Flying High: Everything You Need to Know About Addiction in Fighter Pilots

Fighter pilots have been put in extremely dangerous and scary situations frequently…

It’s part of the job.

But, when the fighter pilot you know and love is struggling with addiction, it can be hard to quite grasp what it is they are going through. The statistics are shocking and they definitely aren’t alone – but, as someone from the outside, you might not be able to see even a glimpse into their world.

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Why are fighter pilots so susceptible?

By definition, a fighter pilot is a military aviator who is trained to fly in the cockpit of a fighter aircraft and engage in air-to-air combat. Sounds pretty scary, right? They are literally fighting with military weapons while in the air. This can lead to a lot of fear and anxiety, only increasing their susceptibility to addiction.

The physical conditions could also lead to increased drug abuse. Pilots are required to stay awake for long periods of time and while in grueling conditions. They also might experience physical pain as a result of their career choice, leading to further susceptibility to drug abuse.

In addition to the nature of the job and the task at hand, long and strenuous hours can also lead to an increased rate of drug abuse.

What is the statistics?

Research shows that in around 15-20 percent of all aviation incidents and accidents, pilots tested positive for the use of some type of substance. Among pilots, the most commonly used substance is marijuana and alcohol which could both easily impair the pilot’s skills in the time of an emergency.

To put the numbers into perspective, data shows that pilots have a rate of substance abuse comparable to top executives, legal professionals, and physicians. However, the pilots who suffer from substance abuse are on average older than the general population who suffers from abuse.


Research and statistics show that anyone is susceptible to addiction. Some are more susceptible than others, and a big part of this can be the nature and conditions of their career choice. However, as a pilot or other major public figure, it is important that we ensure these professionals remain in top shape with good health. Substance abuse in pilots can be both harmful to them and those around them.

It is important to know the signs of abuse, how to treat it, and what you can do to prevent it in yourself and those around you.


Addiction in Fighter Pilots: What You Need to Know

Do you ever find yourself just feeling helpless? Like you have just run out of options or you are just at a loss for words?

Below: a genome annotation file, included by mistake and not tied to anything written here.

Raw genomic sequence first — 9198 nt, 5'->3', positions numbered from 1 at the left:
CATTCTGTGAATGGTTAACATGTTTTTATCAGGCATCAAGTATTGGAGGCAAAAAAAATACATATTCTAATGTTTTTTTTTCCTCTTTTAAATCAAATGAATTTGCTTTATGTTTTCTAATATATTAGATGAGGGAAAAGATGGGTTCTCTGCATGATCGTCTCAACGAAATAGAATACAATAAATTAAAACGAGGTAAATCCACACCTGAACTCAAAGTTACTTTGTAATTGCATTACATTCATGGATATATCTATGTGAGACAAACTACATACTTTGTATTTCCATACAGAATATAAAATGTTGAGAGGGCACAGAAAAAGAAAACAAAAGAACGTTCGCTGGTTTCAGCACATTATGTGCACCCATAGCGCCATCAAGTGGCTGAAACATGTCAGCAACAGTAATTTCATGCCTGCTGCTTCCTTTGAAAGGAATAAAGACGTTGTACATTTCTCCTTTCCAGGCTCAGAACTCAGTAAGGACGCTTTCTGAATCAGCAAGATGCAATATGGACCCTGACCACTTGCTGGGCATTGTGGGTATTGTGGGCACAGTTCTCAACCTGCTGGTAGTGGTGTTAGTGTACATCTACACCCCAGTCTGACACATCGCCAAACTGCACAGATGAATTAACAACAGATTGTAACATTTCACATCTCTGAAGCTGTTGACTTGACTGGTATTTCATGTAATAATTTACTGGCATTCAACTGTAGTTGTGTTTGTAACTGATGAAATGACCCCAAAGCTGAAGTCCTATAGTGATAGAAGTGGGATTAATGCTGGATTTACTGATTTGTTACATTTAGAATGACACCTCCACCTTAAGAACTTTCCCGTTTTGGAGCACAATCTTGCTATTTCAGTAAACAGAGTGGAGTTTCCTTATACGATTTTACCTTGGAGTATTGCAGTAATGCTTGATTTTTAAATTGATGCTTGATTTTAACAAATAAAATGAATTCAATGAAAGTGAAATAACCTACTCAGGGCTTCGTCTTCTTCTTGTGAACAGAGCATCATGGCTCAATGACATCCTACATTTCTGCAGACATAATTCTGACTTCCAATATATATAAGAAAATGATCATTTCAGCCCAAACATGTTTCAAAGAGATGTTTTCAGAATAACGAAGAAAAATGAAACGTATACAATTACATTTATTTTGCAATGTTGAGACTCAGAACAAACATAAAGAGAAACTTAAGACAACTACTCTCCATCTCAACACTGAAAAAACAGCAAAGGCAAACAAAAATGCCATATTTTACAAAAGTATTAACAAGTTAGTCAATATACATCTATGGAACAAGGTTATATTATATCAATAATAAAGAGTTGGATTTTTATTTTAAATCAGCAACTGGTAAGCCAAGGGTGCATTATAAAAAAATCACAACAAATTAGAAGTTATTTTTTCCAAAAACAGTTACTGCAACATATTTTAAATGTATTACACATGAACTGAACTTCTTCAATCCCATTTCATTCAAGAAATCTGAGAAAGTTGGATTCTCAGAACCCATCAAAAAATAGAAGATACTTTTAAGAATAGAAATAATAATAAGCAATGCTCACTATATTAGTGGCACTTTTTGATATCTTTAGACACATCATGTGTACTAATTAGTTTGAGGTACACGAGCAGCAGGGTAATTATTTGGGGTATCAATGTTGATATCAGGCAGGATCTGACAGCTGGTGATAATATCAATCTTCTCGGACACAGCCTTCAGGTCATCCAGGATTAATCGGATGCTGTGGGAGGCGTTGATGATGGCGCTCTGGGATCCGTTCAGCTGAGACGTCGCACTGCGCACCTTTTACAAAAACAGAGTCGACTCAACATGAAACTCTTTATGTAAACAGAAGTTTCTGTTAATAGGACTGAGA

You might find yourself feeling this way quite often if a fighter pilot you know and love has found themselves in the midst of addiction – whether it be to drugs or alcohol.

Oftentimes, those who have spouses or other loved ones who have found themselves in the midst of addiction are incredibly unsure what to do…

What do you say?

How do you help them?

When have you done or said too much?

You will frequently find yourself asking questions like that as you struggle to decide what to do – what is best and how much is too much. However, when dealing with addiction in fighter pilots, other military personnel, or really just any addict in general, there are a few things to keep in mind…

You will never understand.

This is probably no secret to you – and your addicted loved one has probably also made this very clear – but you will never understand. A special circumstance that comes with fighter pilot addiction is the events leading up to the addiction…

So, not only will you not understand what it is like to be addicted to something – unless you are a recovering addict yourself – you will also not understand what it is like to see the things they have seen and be in the positions they have been in. The events that take place in war take a toll on fighter pilots both mentally and physically, easily leading them to addiction.

So, as you try to help your loved one, be open-minded and try to console them with the typical, “I understand.”

They will need time to grieve.

They may want you involved in their grieving and they may not – it is all about how they feel best about going about it and what is beneficial to their healing.

Most fighter pilots, and other military personnel alike, often find themselves holding their emotions in. This can also aid in their falling into addiction.

Grey Jet Plane

As they begin to recover, they will need to grieve for two things: the times they had in the military – losses suffered, terrible acts were seen – and the quitting of their drug of choice. The drug is their crutch and it has continued to be a part of their life. In order to recover, it takes a grieving period just realizing that it is time to lose the substance and move on.

Wrapping It Up

In conclusion, addicts need help, love, and support. But, they also need you to be understanding and to learn how to properly help them.

Aiding an addict in recovery is a team effort that takes time and dedication from everyone.